Every now and again life has a way of helping us to declutter and reevaluate what is most essential. Sometimes the influence is as small as an impulse to clean out the closet or make a drop off at the local Goodwill. Other times, this life force shows up as significant life changes like new careers, falling in love or letting go of someone who has been close to us. Recognizing and responding to this influence gives us the opportunity to refocus our efforts on those aspects of life that fuel us, and to cut out the things that are distracting or toxic.
Northern California is only the latest location in the U.S. where people have found themselves — against their will and without warning — faced with one of those big life changes, their focus thrust entirely on what’s essential to them. In an odd twist of fate, I was actually planning to move up to Santa Rosa this summer. I was looking for a location that had more of a small town feel, somewhere a little less hectic, a place that might be healthier for my mind, body and soul than the middle of Silicon Valley. The same Santa Rosa neighborhoods that burned to the ground are the same ones where I was looking to live.
Ultimately, I was not feeling the flow of the choice and, though I could have made it work, to me that’s always a sign to take a step back. In doing so, I was fortunate to have personally sidestepped this tragic event, and feel deeply for the great many who were not so lucky. Had I gone through with the move, however, I would have very likely been one of those people who woke up at 2 am to a wildfire encroaching on their home. Within seconds I would have decided to grab my cats and my computer, and fled without a second thought to the rest of my belongings. I likely would have left my phone and glasses behind, because they are replaceable. My animals and the record of my life’s work on my computer could not. The immediacy and danger of the situation would have made the choice simple.
However, had my new location been in one of those “be ready” zones, choosing what to take and what to leave behind might have involved more contemplation. One friend who lives in a warning zone shared that he and his wife narrowed what was essential down to their dog’s kennel (and of course the dog), food and feeding bowls, their computers, two week’s worth of clothing, small family heirlooms, and wedding photos.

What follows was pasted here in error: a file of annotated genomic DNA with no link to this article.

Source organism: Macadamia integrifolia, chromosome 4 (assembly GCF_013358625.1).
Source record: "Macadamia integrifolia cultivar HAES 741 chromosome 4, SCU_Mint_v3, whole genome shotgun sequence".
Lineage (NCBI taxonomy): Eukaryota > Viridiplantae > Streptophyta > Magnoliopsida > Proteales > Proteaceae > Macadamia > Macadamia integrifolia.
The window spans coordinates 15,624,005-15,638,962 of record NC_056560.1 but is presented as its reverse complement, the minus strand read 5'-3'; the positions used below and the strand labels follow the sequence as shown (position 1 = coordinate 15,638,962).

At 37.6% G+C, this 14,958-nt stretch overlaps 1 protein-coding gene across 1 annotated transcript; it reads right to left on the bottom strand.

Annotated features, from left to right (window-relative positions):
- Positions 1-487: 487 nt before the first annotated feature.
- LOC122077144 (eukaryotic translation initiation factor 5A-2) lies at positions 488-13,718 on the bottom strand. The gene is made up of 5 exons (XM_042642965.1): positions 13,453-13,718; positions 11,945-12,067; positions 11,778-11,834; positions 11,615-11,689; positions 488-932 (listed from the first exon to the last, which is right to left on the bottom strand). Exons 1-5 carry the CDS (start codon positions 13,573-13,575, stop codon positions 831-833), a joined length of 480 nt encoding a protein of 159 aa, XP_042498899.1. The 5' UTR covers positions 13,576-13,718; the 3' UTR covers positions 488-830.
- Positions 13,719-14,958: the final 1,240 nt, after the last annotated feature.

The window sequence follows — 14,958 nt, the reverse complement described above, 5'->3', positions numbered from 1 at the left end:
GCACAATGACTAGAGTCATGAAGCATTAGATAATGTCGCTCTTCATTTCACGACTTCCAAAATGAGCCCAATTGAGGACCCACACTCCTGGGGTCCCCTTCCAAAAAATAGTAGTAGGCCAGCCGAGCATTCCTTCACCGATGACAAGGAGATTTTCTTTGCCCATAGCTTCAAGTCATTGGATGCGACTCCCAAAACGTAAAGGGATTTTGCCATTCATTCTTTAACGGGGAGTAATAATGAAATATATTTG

“It was agonizing, but also somewhat liberating at the same time,” Jamie remarked. “Suddenly, those out-of-production shoes I scoured the internet for didn’t matter. My extensive wine collection, which I spent years building and felt so much pride in was suddenly worthless to me. All of these things in my life, which I had invested much time, energy and money on were no longer things that meant anything to me. Even if the fires don’t reach our house, I’m probably going to get rid of a lot of stuff anyway.”
This reflection is not uncommon. Significant personal loss, or even just the possibility of it, can often trigger an awakening of sorts, as people become more present to what really matters to them. Some may experience intense feelings of gratitude towards people and things that they — in part or in whole — had previously taken for granted.
Quite a few of these people will eventually go back to their regular lives, picking up what pieces they can and rebuilding the rest. Others may find themselves permanently transformed by the experience and can come out the other side with a renewed sense of clarity and purpose.
Socrates said, “The unexamined life is not worth living.” And these numerous natural disasters throughout the U.S. — wildfires across the West and hurricanes and flooding in the South, Southeast, and the Caribbean, have prompted a desire in me, personally, to undertake the same tough decision process that these disasters have forced so many people to go through. I have started examining my life direction, activities and possessions, paring things down to focus on what is necessary and essential, and releasing what truly does not matter.